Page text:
I remotely connected to his machine, and he explained where the file was located. It was an attachment to an email. I explained why it's never a good idea to work off an attachment to an email and to always save it to the computer and work from there. He showed me a file that he had saved to his computer -- two weeks before.
I started the task of trying to locate his recent file changes. I zeroed in on the Outlook temp folder by opening the registry, finding the mentioned registry key, copying the folder path, and pasting it into Windows Explorer. I opened that folder and saw four copies of the file in question. I copied the files in question to a new folder on his desktop and opened the biggest, most recent version. All of a sudden, the stress level on the other end of the phone changed. "Wait, I think... yes... maybe... yes!! This is my file! Thank you, oh, thank you so much!!"
I left a little late, but with a spring in my step. It's great to end the day on a high note, and I didn't need any chocolate that time.
It's the little things
One recent morning, one person told me I was her hero (I walked her through changing her email password on her iPhone), and someone else said I'd made his day (I helped him get a shipping program on his computer running correctly). I was on my way to another natural and non-chocolate-induced high, and I'd been at work for only an hour.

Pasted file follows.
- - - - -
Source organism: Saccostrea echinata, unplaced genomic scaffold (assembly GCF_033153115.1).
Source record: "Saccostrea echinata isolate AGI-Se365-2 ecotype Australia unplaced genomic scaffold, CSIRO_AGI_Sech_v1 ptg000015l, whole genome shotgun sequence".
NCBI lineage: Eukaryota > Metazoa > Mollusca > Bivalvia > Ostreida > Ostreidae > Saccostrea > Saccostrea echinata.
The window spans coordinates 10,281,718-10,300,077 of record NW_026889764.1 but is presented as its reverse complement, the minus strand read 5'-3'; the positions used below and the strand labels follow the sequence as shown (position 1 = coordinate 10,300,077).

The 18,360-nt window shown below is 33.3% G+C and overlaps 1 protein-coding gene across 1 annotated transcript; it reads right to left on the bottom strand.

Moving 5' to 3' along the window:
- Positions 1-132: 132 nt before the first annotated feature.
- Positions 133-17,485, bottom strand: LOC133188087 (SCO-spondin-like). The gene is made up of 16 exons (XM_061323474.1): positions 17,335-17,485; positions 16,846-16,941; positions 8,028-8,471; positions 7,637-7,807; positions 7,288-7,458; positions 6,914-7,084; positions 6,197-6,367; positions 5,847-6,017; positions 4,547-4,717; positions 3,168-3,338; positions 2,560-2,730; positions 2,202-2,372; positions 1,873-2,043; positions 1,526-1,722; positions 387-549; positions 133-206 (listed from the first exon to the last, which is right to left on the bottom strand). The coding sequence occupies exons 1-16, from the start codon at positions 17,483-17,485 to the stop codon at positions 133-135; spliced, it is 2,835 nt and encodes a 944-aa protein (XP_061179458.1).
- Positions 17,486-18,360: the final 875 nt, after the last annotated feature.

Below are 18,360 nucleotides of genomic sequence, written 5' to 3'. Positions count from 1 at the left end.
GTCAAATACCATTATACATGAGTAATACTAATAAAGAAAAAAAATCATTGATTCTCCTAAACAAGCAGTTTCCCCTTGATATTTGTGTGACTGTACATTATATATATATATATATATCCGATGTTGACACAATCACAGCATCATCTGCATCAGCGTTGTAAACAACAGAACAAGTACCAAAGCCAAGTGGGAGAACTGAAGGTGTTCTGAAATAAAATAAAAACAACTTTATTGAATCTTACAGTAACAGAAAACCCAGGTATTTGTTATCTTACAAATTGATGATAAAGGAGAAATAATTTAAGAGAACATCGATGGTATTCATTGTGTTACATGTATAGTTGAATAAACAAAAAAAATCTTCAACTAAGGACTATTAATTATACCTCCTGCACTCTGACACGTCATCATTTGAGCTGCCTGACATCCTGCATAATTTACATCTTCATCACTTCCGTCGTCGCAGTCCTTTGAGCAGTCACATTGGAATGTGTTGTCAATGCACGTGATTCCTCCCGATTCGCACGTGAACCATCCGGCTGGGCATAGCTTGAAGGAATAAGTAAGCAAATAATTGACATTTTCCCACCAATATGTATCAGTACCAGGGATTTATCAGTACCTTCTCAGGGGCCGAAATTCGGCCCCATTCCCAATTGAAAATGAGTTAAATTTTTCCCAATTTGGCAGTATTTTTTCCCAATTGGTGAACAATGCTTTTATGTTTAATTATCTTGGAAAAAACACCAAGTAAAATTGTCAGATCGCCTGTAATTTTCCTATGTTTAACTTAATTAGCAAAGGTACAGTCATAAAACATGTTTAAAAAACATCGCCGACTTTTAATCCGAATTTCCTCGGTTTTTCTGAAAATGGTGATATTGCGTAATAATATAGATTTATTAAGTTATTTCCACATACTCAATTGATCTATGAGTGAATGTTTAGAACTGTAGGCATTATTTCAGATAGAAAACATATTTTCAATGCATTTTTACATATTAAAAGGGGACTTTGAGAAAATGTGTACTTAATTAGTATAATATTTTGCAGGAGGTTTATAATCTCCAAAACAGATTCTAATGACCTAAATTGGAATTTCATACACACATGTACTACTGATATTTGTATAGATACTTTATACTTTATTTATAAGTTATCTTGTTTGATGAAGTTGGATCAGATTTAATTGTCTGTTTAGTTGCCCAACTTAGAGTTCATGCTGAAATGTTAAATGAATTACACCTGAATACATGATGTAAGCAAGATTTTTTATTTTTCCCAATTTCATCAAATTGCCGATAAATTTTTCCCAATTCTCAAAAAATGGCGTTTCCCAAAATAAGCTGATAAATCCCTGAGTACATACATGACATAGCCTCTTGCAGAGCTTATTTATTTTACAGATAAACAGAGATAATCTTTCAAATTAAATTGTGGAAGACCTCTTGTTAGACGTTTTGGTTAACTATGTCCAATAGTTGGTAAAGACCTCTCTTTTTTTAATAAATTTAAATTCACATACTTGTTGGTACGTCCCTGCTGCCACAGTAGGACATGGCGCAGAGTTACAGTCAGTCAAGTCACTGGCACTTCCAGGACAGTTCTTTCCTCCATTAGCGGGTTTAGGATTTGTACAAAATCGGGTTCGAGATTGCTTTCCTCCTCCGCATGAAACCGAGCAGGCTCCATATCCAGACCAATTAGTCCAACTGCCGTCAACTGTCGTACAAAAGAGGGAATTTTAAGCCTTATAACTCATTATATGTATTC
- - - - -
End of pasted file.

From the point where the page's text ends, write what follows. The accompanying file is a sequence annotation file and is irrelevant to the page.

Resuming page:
Then I got an email from a manager at a remote office; he was irate because his employee didn't have a cellphone. The employee had started two months before, and the new hire ticket stated that he was supposed to have received a cellphone on his first day. Why hadn't we sent it yet?
In my email response, I stated that I'd ordered a new phone and shipped it out to him two months before. I attached the order confirmation email, along with the tracking information, when it had arrived at his location, who signed for it, the device ID, and its activation status.
I followed up my email with a phone call to make sure he'd gotten the information and didn't need anything else from me. He said he'd look around -- that the employee who signed for it, who was his boss, may have set it aside.
Twenty minutes later, he sent another email with exactly two words: "Found it!"
I rang him to follow up on the details. When he answered, I asked, "Where was it?"
His reply: "In a pile of stuff on the corner of my desk." The cellphone had been sitting there for two months, which he might never have known if I hadn't kept all the documentation.
The user finally got his cellphone, the manager was no longer mad at me, and he was motivated to clean his office -- which might mean one fewer panicked phone call to IT about other missing items.
In my job, I usually get blamed for problems, so it's a welcome change when an issue is resolved and the user simply doesn't point fingers. But on the rare moments when someone tells me I've made their day, this whole mess of an IT job is worth it. And my waistline is grateful for those days when the chocolate stays in the drawer.
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This story, "In case of IT emergency, break out the chocolate," was originally published at InfoWorld.com. Read more crazy-but-true stories in the anonymous Off the Record blog at InfoWorld.com. For the latest business technology news, follow InfoWorld.com on Twitter.